References

[1] Victor Cook (NSF). NSF Management and Oversight of LIGO. Large Facility Projects Best Practices Workshop (NSF), Sept. 21, 2001.

[2] LIGO chronology. LIGO Press & Media Kit. Available at <http://www.ligo.caltech.edu/LIGO_web/PR/scripts/chrono.html>.

[3] Jeffrey Mervis. Funding of two science labs revives pork barrel vs. peer review debate. The Scientist 5[23]:0, Nov. 25, 1991.

[4] Robert Buderi. Going after gravity: How a high-risk project got funded. The Scientist 2[17]:1.

[5] Malcolm W. Brown. Experts clash over project to detect gravity wave. New York Times, April 30, 1991, p. C1.

[6] FY 1992-FY 1993 National Science Foundation authorization. Hearing before the House Committee on Science, Space, and Technology, March 13, 1991. CIS-NO: 91-H701-51.

[7] M. Mitchell Waldrop. Of politics, pulsars, death spirals—and LIGO. Science 249:1106-1108.

[8] NRC Physics Survey Committee, Physics Through the 1990s: A Summary. Washington, D.C.: National Academy Press, 1986.

[9] Rick Boucher. Introduction of National Science Foundation authorization act amendments of 1991. Congressional Record, Vol. 137, No. 70, May 9, 1991.

[10] John Travis. LIGO: A $250 million gamble. Science 260:612-614.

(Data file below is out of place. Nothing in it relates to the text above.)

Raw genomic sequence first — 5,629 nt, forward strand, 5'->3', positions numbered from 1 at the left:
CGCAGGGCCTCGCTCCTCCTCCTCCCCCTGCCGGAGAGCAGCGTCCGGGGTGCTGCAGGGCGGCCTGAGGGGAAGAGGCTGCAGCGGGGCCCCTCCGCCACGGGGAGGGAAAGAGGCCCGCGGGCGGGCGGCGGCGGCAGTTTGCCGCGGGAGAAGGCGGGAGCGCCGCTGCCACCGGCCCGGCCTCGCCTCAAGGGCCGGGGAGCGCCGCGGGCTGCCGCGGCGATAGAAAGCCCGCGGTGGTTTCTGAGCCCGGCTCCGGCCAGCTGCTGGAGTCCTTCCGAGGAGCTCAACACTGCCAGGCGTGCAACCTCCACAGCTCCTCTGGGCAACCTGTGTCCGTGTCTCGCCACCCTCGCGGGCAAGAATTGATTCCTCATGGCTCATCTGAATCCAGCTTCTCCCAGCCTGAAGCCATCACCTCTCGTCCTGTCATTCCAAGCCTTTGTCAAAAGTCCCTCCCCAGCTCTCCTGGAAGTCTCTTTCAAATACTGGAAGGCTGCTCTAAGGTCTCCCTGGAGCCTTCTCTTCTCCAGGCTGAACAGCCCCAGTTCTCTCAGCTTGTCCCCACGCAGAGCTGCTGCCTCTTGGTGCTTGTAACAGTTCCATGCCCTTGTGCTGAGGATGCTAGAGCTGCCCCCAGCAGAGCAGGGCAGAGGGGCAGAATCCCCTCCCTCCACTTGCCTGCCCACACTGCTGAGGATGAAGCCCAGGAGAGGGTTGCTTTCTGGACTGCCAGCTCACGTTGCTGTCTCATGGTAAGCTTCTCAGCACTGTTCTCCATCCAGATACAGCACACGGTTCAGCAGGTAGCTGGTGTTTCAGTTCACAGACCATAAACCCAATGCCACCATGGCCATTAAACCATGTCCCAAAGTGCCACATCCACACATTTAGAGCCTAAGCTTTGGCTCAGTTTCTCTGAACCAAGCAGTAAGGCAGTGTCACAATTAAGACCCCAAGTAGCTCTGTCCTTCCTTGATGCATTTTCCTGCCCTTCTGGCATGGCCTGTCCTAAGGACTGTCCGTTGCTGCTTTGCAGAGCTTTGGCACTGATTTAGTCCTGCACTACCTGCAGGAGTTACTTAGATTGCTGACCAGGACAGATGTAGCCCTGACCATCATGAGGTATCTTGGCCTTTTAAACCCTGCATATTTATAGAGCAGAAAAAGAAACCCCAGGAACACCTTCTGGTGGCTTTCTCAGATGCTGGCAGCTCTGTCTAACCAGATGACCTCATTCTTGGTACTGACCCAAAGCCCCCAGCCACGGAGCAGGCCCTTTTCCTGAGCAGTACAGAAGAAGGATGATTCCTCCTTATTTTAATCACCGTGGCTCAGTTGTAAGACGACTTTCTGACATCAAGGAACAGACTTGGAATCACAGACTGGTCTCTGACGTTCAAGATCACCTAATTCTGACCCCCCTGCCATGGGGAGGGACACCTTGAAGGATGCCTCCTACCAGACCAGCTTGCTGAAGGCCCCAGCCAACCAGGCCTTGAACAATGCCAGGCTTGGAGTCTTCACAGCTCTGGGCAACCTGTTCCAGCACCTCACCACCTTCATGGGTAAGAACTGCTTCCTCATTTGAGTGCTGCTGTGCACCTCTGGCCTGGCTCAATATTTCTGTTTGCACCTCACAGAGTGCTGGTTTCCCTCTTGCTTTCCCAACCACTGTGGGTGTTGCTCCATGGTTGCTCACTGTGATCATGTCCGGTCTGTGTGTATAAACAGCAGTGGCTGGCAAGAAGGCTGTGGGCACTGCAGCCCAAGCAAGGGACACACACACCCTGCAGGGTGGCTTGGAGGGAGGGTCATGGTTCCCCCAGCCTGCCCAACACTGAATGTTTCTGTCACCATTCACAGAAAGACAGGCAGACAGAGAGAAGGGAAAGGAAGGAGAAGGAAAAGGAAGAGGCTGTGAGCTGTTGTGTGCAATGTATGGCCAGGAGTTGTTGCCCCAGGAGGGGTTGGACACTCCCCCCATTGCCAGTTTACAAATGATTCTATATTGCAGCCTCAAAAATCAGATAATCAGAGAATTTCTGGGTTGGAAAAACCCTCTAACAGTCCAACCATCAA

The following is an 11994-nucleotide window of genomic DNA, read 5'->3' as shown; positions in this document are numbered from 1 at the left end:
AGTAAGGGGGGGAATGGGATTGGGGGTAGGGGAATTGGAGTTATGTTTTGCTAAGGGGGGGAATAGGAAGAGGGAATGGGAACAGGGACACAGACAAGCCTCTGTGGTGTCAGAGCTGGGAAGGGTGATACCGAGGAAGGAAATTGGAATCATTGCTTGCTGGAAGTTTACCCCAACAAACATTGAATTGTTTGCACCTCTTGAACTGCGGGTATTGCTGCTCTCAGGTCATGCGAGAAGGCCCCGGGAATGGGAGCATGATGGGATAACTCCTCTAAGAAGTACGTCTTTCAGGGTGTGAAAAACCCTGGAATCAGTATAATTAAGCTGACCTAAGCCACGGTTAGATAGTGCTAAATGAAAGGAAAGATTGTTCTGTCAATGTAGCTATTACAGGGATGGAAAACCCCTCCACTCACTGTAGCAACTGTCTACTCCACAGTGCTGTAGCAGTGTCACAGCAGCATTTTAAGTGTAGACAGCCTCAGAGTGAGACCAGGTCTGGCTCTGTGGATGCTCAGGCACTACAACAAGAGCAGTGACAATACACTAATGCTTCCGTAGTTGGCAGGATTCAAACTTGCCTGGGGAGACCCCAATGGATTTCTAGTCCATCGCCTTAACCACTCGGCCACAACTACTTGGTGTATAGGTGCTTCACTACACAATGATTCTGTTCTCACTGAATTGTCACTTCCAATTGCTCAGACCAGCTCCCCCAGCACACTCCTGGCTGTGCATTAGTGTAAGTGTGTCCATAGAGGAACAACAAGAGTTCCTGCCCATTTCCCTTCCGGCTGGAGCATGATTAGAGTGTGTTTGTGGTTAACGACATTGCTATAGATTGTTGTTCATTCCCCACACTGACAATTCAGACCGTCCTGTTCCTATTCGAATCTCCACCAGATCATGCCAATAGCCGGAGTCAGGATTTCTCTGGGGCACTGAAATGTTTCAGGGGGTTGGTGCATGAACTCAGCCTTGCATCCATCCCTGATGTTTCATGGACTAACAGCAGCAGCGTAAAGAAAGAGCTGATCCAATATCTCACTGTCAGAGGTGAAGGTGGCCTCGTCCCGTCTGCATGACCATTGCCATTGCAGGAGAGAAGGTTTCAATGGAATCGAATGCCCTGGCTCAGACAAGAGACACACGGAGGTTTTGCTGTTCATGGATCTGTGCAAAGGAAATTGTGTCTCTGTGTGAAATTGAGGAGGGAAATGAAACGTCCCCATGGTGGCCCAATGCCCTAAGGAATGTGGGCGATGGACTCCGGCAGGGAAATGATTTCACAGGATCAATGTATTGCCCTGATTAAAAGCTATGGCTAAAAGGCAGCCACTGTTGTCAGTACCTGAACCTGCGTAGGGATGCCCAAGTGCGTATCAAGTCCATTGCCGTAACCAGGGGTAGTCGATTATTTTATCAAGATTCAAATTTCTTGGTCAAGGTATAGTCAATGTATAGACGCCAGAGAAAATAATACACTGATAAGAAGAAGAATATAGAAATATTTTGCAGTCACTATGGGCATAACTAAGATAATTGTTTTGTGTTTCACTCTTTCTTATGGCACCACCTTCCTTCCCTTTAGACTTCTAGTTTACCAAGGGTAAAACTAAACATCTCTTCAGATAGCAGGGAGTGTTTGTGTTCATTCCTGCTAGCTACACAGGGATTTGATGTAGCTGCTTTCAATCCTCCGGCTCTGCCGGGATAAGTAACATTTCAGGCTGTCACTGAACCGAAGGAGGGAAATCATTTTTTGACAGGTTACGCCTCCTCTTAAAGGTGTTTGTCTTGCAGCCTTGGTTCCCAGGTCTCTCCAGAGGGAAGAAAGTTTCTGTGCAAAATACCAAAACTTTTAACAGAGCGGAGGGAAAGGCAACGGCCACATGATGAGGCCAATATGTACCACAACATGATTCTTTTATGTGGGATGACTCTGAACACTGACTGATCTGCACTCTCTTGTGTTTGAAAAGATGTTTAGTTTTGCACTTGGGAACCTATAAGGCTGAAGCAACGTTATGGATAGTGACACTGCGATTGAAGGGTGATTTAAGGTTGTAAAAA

[11] Christopher Anderson. LIGO director out in shakeup. Science 263:1366.

[12] William T. Broad. Big science squeezes small-scale researchers. New York Times, December 29, 1992, p. C1.

[13] Robert Irion. LIGO’s mission of gravity. Science 288:420-423.

[14] LIGO Scientific Collaboration (LSC) available at <www.ligo.org>. (Official LIGO website: <www.ligo.caltech.edu>.)

[15] W. Wayt Gibbs. Ripples in spacetime. Scientific American 28:62.

[16] Correspondence with Barry Barish, who consulted with Rainer Weiss and Kip Thorne.

NEES (GEORGE E. BROWN, JR. NETWORK FOR EARTHQUAKE ENGINEERING SIMULATION)

Description

The George E. Brown, Jr. Network for Earthquake Engineering Simulation (NEES) will be a geographically distributed national network of shared experimental earthquake engineering research equipment sites linked by a high-performance Internet system; it will consist of three major components:

  • Next-generation earthquake engineering research equipment (such as shake tables, a tsunami wave basin, geotechnical centrifuges, large-scale laboratory facilities, and mobile and permanently installed field equipment) distributed around the country at 15 universities.

  • NEESgrid, a high-performance network that will connect the remote sites and enable remote equipment operation and experimental viewing,



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